Lights On The Prairie: The New Aesthetic

Originally Published in the October 2015 Edition of the Two Red Roses Foundation Newsletter

The development and emergent use of the electric light bulb in the late years of the nineteenth century prompted designers and craftspeople to consider a host of ways in which the new light source might be utilized not only for practical application, but for artistic affect. The bare bulb may have spoken directly to the triumph of this new technology, but the proponents of the Arts and Crafts movement saw, instead, opportunities for diverse expressions that suggested everything from the glow of sunlight as seen in the lamps of Louis Comfort Tiffany to the architectonic echoes of the Prairie School designers. The latter group’s predilection for art glass windows as well as use of the electric bulb for indirect and direct lighting reflected a sophisticated blend of influences – including Japanese aesthetics – that ultimately helped them realize a modern architectural expression for the new century. Lighting, both natural and artificial, was an integral component of this effort.

The Two Red Roses Foundation collection contains a rich selection of early twentieth century lighting fixtures that will be the subject of a forthcoming publication, Radiance: Arts and Crafts Electric Lighting: Beautiful, Useful, Inevitable, by David Cathers. Among these works, electric lamps by Frank Lloyd Wright, George Mann Niedecken, and George Washington Maher represent the work of the Prairie School alongside superior examples by lesser known architects and designers.

The shared aesthetic of typically boxy, lantern-like leaded shades with geometric designs including pronounced linear elements provided a vocabulary of motifs that were eagerly worked and reworked by designers known and unknown, including those of one of the Foundation’s leaded glass chandeliers that loosely recalls Wright’s own ceiling fixture designs, notably those of the Francis W. Little House (1902) in Peoria, IL. This particular fixture was reputed to have been located in the William Prindle House (1904-05) in Duluth, Minnesota, a residence that included eclectic interiors created by John Scott Bradstreet (1845-1914) (top photo).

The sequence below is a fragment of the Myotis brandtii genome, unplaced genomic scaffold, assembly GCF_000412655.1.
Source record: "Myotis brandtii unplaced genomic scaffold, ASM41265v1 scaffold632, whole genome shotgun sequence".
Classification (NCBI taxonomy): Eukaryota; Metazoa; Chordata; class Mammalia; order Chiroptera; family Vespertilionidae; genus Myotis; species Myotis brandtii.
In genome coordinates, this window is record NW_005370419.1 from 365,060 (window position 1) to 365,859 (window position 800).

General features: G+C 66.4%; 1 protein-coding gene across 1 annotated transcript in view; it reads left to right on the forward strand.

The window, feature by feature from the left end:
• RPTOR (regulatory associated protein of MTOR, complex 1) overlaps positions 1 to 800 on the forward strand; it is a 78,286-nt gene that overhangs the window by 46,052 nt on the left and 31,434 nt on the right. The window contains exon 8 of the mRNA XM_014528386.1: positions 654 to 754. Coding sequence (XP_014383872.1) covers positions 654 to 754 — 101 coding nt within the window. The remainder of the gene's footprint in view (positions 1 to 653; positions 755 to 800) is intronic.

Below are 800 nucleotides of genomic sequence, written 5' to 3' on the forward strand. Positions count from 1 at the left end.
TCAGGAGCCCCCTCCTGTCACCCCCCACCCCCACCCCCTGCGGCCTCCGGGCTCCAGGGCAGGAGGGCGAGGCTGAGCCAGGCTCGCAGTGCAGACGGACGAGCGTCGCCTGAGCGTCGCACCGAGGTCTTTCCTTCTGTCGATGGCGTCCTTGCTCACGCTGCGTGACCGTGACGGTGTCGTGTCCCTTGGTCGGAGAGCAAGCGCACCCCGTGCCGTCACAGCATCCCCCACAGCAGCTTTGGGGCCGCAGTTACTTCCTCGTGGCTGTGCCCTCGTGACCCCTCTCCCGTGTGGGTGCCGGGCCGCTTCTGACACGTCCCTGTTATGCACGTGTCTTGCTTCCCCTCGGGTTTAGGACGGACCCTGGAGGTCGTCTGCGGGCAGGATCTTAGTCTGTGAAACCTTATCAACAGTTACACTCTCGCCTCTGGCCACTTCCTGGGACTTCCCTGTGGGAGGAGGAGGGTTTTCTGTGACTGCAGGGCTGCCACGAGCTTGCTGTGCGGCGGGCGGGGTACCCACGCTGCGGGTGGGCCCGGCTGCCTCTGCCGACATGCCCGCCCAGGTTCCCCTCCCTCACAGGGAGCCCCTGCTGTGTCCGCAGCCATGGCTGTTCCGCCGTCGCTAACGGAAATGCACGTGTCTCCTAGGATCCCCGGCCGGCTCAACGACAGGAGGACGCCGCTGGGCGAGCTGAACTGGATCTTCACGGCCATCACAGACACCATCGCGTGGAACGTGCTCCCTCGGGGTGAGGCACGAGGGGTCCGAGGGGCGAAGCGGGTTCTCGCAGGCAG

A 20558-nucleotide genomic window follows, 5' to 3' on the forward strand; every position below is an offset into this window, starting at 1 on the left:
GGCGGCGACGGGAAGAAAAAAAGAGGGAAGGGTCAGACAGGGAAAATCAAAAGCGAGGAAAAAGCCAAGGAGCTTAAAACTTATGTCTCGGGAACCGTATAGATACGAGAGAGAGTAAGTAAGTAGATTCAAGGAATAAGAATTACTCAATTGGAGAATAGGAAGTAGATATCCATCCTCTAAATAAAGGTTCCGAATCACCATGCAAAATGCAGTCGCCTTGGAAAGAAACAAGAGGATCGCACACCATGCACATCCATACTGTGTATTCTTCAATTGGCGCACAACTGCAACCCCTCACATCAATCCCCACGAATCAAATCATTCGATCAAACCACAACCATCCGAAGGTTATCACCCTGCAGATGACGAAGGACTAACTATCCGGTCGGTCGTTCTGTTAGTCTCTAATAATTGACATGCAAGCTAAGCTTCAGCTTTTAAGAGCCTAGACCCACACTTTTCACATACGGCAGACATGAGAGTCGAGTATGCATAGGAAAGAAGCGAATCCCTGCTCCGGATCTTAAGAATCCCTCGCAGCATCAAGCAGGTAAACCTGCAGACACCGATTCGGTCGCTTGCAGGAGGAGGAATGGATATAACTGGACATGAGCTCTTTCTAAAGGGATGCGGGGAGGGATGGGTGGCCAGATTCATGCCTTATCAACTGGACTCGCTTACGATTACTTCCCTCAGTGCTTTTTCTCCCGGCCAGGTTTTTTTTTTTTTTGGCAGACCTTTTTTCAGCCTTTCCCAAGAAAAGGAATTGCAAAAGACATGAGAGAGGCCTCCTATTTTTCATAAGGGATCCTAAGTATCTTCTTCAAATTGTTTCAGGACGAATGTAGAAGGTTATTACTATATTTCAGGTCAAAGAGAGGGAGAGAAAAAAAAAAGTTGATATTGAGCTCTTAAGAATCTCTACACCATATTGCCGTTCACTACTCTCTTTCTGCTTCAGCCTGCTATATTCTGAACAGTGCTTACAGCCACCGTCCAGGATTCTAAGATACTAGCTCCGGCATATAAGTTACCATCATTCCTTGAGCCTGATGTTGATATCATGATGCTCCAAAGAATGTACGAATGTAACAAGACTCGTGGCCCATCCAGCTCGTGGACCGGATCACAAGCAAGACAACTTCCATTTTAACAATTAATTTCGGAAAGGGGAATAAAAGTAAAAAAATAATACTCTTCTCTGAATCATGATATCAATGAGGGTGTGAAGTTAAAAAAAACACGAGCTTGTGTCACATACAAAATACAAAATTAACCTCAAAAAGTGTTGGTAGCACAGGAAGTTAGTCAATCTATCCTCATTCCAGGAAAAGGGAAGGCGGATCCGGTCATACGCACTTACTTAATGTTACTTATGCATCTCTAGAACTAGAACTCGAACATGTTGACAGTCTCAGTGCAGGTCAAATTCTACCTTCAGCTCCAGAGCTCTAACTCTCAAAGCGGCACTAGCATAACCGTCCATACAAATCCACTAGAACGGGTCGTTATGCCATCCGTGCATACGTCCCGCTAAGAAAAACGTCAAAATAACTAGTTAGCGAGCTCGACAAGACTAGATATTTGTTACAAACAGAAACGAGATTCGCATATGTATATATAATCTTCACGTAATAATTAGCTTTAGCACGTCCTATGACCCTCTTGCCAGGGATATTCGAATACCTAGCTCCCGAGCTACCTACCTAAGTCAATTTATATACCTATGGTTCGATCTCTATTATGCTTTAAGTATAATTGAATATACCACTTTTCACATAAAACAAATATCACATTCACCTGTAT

Another hanging fixture, designed by architects Percy Dwight Bentley (1886-1968) and Charles Albert Hausler (1871-1945) for the Emil T. Mueller House (1915-16) in La Crosse, Wisconsin utilizes an inverted pyramid-form leaded shade decorated with rectangular and square colored glass elements to provide a design in harmony with the Wright-influenced design (bottom photo). Bentley was certainly familiar with the work of Wright and his design collaborator Niedecken, having worked with the latter in the creation of the furnishings and fixtures for the Henry A. Salzer House (1912), also located in La Crosse.

For more information on the Two Red Roses Foundation, their collection, and the forthcoming Museum of the American Arts & Crafts Movement, please visit